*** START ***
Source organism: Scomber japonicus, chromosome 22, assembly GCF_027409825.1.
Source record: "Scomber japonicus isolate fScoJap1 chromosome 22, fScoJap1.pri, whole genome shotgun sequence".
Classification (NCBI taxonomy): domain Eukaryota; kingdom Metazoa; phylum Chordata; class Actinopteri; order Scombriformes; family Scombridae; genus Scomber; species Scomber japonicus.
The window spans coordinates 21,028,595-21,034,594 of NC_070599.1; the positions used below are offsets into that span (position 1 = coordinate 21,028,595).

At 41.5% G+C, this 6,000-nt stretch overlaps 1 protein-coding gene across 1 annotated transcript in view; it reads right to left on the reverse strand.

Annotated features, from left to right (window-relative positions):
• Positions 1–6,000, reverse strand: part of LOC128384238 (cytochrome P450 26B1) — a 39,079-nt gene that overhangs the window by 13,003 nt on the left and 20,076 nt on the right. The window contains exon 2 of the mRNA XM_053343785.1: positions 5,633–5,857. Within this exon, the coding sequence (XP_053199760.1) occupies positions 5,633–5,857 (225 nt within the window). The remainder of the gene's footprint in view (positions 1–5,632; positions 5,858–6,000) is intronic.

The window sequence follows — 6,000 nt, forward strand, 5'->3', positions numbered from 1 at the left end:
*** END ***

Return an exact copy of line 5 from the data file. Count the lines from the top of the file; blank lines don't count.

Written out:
At 41.5% G+C, this 6,000-nt stretch overlaps 1 protein-coding gene across 1 annotated transcript in view; it reads right to left on the reverse strand.